20 California Students Visit Japan in the TOMODACHI MUFG International Exchange Program 2017
From June 27 to July 12, 2017, 20 high school students from Southern California visited Japan as part of the TOMODACHI MUFG International Exchange Program. This program started in 2012 with aims to deepen the mutual understanding between the United States and Japan and to invest in the next generation of leaders. Every year, students from both countries alternately visit each other’s countries. In this 6th year of the program, the participating students visited Tokyo, Sendai, Minamisanriku, Hiroshima, and Kyoto, and experienced various cultural exchange activities and homestays. Through the program, the students were able to better understand U.S.-Japan relations from different perspectives.
The two-week long exchange program kicked off with the students’ visit to the headquarters of Mitsubishi UFJ Financial Group, Inc. (MUFG) in Tokyo and a welcome reception. At the company visit, the students deepened their understanding of financial operations. The reception guests included Mr. Nobuyuki Hirano, President & Group CEO of MUFG; Mr. Kanetsugu Mike, President and CEO of the Bank of Tokyo-Mitsubishi UFJ; Mr. Shinya Fujita, Counselor, Press and International Affairs, from the Reconstruction Agency; Ms. Jenae D. Johnson, Deputy Financial Attaché from the U.S. Embassy Tokyo; and Ms. Irene Hirano Inouye, President of the U.S.-Japan Council. These leaders gave the students words of encouragement for their trip.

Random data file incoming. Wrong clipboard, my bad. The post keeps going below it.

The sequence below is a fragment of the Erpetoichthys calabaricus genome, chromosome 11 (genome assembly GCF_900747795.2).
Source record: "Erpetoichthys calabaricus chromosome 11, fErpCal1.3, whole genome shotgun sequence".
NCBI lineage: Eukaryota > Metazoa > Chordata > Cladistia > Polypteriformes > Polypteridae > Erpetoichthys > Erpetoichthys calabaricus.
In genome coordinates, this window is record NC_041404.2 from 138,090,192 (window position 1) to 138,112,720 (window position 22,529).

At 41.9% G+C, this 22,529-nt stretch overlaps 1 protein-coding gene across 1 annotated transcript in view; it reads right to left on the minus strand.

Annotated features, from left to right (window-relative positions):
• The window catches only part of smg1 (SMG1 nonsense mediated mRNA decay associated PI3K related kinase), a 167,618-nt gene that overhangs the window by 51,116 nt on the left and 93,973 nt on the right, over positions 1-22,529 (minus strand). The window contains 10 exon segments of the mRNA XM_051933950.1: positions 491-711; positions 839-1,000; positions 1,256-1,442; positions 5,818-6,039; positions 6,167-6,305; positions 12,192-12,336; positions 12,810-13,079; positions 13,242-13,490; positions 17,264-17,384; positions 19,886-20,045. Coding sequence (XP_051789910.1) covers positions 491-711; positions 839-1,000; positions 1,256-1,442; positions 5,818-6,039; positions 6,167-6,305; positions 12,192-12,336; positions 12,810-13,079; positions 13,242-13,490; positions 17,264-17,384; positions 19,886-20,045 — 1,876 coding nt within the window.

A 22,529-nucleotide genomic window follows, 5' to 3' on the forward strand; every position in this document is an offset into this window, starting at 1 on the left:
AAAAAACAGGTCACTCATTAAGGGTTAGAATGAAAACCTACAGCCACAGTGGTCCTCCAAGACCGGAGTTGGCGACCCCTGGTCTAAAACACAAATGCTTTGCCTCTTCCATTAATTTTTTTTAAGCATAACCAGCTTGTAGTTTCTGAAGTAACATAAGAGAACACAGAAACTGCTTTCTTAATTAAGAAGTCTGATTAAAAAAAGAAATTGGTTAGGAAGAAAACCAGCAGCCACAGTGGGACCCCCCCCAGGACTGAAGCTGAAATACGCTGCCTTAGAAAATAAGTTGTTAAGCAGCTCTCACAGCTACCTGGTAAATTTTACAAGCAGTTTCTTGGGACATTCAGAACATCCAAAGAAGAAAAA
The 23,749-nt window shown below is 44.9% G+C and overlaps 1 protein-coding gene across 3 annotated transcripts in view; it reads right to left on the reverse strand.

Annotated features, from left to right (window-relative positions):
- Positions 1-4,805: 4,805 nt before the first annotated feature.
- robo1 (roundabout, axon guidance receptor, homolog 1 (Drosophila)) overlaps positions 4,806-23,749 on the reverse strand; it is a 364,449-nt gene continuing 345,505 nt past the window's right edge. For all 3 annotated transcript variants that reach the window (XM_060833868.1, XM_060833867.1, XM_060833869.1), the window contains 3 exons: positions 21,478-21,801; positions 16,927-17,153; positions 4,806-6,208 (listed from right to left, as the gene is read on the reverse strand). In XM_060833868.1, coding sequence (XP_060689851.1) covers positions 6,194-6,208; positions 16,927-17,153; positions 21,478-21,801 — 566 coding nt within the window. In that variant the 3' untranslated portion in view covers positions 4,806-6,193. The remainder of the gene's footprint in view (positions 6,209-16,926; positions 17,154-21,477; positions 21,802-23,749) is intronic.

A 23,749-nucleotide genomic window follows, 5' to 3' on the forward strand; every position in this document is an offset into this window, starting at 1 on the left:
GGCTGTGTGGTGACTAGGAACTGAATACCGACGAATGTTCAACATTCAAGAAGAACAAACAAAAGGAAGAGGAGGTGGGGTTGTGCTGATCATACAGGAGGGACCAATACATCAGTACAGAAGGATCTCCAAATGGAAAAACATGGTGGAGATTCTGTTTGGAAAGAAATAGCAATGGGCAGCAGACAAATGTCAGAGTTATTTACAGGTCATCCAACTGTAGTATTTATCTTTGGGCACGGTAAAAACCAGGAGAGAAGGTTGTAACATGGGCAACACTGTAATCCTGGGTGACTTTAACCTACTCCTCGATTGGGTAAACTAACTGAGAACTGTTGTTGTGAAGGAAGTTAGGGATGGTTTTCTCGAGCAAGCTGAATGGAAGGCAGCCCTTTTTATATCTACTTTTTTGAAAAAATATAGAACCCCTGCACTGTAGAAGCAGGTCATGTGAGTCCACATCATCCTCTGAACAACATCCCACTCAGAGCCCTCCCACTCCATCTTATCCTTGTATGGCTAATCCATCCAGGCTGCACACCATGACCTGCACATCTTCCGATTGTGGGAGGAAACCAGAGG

The students then visited Sendai, where they learned about Japanese culture and home customs through school exchanges and homestays, and developed friendships with local high school students and their host families.
After saying farewell to their new friends, the students traveled to Natori City, an area that was heavily affected by the Great East Japan Earthquake and tsunami, where they participated in volunteer activities. The students then visited to Minamisanriku to witness the destruction from the tsunami and the reconstruction efforts. They also met with Mayor Jin Sato and local residents to hear about their experience with the disasters at the time, the challenges of reconstruction, and future prospects of the town. The students learned the importance of preparation for natural disasters and were impressed by the local residents working hard to revitalize the town for the future.
The students then traveled to Hiroshima and visited the Hiroshima Peace Memorial Museum, where they heard the story of an atomic bomb survivor. It was the students’ first time to Hiroshima, where they commemorated the history of U.S.-Japan relations and strengthened their determination towards peace.
The students then visited the historic city of Kyoto to conclude the program. They deepened their understanding of Japanese culture by touring the Golden Pavilion and experiencing Zen, and were greatly welcomed by local high school students.
At the farewell event the day before the program ended, the students presented their own findings from the program. Having nurtured their friendship with Japan and acquired various experiences, they shared their wishes to study abroad in Japan and actively engage in U.S.-Japan relations as members of the TOMODACHI Generation.